Around 28 per cent of the interviewees were pension beneficiaries. Some 29 per cent of them received old age pension, 63 per cent got widow pension, five per cent got PWD pension and 0.2 per cent got Permanent Local Housing Allocation pension.

It was found out that 27 per cent of the 1,254 interviewees were enrolled under the Mahatma Gandhi National Rural Employment Guarantee Act (MGNREGA) where 92 per cent of them had their own job card.

But 61 per cent of the beneficiaries did not find the remuneration to be sufficient or timely. Also 50 per cent of them mentioned that they did not find jobs throughout all seasons.

It was found out that around 16 per cent of women benefitted from housing schemes. Of these, 45 per cent were benefitted under the Pradhan Mantri Awaas Yojana, 33 per cent from Biju Pucca Ghar Yojana, 13 per cent from Indira Awaas Yojana and the rest seven per cent from Pucca Ghar Yojana.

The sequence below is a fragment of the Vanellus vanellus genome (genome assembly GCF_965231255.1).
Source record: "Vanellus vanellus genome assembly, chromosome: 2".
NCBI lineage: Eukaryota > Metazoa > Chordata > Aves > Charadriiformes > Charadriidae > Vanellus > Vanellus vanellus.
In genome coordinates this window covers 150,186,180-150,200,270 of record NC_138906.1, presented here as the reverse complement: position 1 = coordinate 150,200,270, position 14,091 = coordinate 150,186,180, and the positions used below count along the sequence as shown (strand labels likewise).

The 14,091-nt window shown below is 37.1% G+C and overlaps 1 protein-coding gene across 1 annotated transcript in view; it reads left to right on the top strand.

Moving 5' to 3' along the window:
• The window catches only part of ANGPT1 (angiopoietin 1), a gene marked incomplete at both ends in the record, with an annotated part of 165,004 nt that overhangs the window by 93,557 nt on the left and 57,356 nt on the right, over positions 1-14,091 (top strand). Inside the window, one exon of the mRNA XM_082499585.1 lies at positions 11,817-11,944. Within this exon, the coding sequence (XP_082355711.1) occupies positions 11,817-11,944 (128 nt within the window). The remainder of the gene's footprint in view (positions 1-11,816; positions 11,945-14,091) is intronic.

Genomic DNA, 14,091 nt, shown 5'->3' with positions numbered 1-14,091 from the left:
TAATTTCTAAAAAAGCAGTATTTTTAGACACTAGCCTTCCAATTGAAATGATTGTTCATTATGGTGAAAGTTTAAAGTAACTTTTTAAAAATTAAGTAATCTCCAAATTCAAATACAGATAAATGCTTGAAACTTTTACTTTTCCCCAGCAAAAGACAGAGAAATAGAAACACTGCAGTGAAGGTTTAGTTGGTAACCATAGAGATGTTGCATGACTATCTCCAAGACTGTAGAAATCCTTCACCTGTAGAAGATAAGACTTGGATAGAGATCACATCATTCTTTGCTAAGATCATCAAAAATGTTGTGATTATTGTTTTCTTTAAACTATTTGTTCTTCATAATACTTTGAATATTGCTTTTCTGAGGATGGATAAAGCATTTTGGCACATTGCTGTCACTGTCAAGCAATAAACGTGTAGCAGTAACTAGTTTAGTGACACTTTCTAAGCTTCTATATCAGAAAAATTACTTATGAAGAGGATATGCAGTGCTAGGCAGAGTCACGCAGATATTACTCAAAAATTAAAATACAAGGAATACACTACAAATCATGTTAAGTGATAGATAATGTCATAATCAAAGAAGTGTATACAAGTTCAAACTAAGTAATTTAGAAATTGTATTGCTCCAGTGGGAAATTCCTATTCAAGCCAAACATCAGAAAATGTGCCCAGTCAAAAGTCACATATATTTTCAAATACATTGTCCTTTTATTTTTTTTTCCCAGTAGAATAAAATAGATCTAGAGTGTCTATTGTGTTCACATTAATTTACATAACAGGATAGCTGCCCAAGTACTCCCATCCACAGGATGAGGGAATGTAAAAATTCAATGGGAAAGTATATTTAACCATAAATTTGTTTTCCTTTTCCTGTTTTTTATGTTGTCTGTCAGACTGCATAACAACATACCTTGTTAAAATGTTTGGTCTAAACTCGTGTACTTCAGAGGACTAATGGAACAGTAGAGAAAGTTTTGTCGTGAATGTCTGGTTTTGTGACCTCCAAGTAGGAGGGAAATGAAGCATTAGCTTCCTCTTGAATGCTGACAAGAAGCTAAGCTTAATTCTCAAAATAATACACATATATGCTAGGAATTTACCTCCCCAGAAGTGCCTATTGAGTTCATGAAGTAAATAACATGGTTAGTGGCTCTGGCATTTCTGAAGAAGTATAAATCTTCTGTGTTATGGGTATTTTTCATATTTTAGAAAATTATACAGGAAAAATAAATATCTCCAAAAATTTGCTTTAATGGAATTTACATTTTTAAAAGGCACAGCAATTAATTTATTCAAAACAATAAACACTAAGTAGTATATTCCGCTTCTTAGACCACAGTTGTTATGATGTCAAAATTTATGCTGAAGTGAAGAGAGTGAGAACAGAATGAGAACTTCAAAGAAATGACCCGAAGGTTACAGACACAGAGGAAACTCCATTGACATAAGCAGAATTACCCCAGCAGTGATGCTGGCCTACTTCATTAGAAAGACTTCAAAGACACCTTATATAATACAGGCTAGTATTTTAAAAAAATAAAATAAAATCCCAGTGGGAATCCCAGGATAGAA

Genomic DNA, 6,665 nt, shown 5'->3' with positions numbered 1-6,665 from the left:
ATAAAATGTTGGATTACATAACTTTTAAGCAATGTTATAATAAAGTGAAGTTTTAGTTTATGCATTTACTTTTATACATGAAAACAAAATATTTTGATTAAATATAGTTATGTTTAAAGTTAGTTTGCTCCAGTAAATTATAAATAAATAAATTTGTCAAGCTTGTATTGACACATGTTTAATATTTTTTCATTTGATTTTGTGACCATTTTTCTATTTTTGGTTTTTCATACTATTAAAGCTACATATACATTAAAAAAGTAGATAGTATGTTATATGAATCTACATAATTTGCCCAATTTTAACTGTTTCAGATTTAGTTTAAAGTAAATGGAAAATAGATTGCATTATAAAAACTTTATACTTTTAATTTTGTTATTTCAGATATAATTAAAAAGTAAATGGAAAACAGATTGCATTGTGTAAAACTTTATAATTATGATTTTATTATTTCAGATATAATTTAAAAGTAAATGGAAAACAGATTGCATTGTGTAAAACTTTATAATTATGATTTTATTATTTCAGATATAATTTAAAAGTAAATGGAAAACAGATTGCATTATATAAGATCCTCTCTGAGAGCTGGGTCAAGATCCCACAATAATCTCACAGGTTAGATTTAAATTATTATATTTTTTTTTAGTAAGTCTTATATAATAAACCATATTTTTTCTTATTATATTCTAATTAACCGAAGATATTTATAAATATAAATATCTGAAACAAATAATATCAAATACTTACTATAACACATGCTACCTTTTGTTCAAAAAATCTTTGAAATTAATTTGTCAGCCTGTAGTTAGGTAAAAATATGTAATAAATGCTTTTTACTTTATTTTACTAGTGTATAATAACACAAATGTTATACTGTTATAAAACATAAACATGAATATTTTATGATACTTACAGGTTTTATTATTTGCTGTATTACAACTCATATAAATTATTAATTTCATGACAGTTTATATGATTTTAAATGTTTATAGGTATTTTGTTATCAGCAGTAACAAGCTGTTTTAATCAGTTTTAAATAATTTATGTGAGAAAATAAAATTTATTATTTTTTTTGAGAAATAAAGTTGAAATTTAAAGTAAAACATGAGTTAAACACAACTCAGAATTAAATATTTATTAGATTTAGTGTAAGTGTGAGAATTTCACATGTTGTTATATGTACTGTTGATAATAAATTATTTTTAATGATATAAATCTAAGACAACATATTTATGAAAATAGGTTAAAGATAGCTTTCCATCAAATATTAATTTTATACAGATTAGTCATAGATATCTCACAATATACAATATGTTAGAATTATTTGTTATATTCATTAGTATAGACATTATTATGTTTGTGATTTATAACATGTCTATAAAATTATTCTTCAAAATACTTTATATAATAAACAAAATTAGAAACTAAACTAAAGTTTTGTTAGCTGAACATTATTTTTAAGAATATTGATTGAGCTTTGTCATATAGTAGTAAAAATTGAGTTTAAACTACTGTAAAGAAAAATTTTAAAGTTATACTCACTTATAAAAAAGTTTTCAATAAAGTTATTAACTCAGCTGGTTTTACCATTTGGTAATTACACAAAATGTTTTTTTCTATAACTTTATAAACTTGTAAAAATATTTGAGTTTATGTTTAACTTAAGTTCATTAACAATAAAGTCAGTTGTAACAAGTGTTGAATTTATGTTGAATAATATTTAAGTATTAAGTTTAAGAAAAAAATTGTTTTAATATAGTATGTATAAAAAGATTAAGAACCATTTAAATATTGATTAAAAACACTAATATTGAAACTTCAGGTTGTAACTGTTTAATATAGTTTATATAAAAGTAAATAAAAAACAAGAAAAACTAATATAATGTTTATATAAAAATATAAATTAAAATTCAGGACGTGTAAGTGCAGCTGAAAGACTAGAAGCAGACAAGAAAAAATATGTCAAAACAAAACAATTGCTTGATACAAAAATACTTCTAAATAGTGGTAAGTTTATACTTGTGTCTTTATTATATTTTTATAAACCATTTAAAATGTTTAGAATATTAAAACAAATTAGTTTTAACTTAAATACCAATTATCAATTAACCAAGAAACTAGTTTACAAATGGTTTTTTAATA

The study recommended that PDS schemes be simplified for adding new members to the ration card and allowing people to withdraw ration in subsequent months in case they are not able to procure PDS food grains in a month.

The eye scan and fingerprint scan in the ration distribution for elderly people needs to be rectified or changed since they face numerous difficulties in this regard.

The Mamata scheme should be available for girls who get pregnant below the age of 19. The work availability and timely wage payments need to be streamlined in MGNREGA.

The contractor system in MGNREGA needs to be abolished. There should be overall awareness generation programmes so that eligible people can access all government schemes.

Saving lives

Forty-four years-old Anupama Swain, a resident of Bandhadwara village under the Baghuapalli Panchayat of Bhapur Block, Nayagarh district, is differently-abled. Her husband is a small farmer and a daily wage labour. They were living in extreme poverty in a kutcha house.

Her life changed when she became recipient of series of government welfare programmes which changed her life – disability pension (Rs 500/- a month, wheelchair, 35 kg of foodgrain through Antodaya Annapurna yojana, pucca house and a toilet through Pradhan Mantri Awas Yojana and Swacha Bharat Mission.